Last night I was riveted to my TV watching the season three finale of Game of Thrones . I was not alone; an estimated 5.4 million people were also tuned in.
This morning, however, before I raced to the water cooler to discuss the craziness I had witnessed, and even before I read the countless breathless reviews and fanatical Internet discussions of what happened and what might happen next season, I placed a call to Cablevision Systems Corporation ( CVC ) to cancel my HBO ( TWX ) subscription.
It is already clear that the Red Wedding episode, which preceded the finale, will be counted among the great shocking moments in television history. The answer to "Who shot J.R.?" and the revelation of Laura Palmer's killer's identity will be joined by the Red Wedding , in which HBO, mostly following George R.R. Martin's narrative, locked its show's ostensible "heroes" in a room and brutally slaughtered them. With the third season of Game of Thrones over and new episodes set to start filming next month, will subscribers be as merciless to their cable companies?
I watched the first season of the hit show when a friend lent me the discs that he had ripped from his DVR. I watched the entire 10-episode season in about three days. This led me to subscribe to HBO in March 2012, so I could watch the second season as it happened. When that season ended, I kept my HBO subscription, thinking that perhaps I'd go back and give BoardwalkEmpire a chance, or re-watch The Wire , or maybe just catch all of the movies that I never got around to seeing…but the reality was that I hardly ever flipped to HBO from June to late March. Effectively, I wasted $200 to avoid having to make two slightly awkward customer service calls, eight months apart.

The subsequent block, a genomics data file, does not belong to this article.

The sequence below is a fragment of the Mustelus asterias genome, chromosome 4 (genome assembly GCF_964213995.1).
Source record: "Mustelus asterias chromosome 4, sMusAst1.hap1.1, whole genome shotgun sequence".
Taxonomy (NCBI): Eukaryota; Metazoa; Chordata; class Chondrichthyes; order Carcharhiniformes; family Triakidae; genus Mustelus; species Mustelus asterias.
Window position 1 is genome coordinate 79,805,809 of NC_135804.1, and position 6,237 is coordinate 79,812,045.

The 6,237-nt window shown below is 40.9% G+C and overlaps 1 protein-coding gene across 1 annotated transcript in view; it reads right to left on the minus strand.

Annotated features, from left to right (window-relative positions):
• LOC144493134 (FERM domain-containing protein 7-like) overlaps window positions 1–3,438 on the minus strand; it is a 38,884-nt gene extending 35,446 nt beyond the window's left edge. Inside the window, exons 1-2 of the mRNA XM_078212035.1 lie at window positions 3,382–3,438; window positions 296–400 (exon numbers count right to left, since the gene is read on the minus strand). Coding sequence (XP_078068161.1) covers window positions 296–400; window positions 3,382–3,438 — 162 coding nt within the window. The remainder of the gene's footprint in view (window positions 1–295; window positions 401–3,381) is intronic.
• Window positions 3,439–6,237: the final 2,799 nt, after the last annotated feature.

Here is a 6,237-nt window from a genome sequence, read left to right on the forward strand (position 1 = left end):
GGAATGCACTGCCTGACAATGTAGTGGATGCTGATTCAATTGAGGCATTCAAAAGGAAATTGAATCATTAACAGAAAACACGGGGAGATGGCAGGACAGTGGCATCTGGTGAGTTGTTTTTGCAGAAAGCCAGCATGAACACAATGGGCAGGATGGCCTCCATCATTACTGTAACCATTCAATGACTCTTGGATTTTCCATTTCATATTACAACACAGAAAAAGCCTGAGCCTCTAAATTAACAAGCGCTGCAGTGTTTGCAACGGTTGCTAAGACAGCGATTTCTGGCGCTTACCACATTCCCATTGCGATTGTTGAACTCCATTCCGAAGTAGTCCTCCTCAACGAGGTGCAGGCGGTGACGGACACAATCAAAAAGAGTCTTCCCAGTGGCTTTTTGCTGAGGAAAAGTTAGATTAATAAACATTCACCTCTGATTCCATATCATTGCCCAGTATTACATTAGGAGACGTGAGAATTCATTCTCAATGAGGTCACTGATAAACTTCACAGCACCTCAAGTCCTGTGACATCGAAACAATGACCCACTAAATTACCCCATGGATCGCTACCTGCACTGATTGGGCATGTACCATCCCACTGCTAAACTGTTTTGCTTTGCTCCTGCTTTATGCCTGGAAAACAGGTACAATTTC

The past two years has seen Game of Thrones , with its exploding popularity, become the banner cause for the "Cut the Cord" revolution . With acclaimed TV hits like AMC's Mad Men and Breaking Bad long available for streaming on Netflix, Inc. ( NFLX ), Game of Thrones remains the only one of the zeitgeist shows to be unavailable to non-cable subscribers -- through legal sources, at least. (It was the most pirated show of 2012 and its third season premiere set a new piracy record .)
Like all HBO content, Game of Thrones cannot be streamed through Netflix, Hulu ,or Amazon.com, Inc. ( AMZN ). It can, of course, be streamed through the network's impressive "HBO Go" app, but that service is only available to those who subscribe to the channel through a traditional cable TV provider. The sharing of HBO Go logins has become the modern equivalent of swapping bootleg tapes.
Network executives have typically shrugged off questions about allowing users to subscribe to the app independently, the subtext being, "The sweetheart deal we get from the cable providers is a more sure-fire revenue stream than we think we could make on our own."
Cable companies, in turn, know that allowing HBO to go solo would be devastating to their business model. No one pays a la carte for HGN (OTCMKTS:ITOO), The Smithsonian Network ( CBS ), or Animal Planet (DISCA). They pay to watch Walter White cook meth, to see Don Draper sleep around, and to watch the Starks fall face-first into a brutal trap. But from the cable companies' point of view, those "value-added" channels are additional advertising slots, additional production budgets, and additional jobs. To misuse an off-color metaphor, cable companies know we won't buy the cow if we can get the milk for free.
If enough subscribers behave as I do, pulling the plug on their subscriptions today, will HBO reconsider this position ? Or will the arranged marriage between viewers and their cable companies be forced to continue after the carnage?
Editor's Note: This article by Josh Herr originally appeared on The Fiscal Times.
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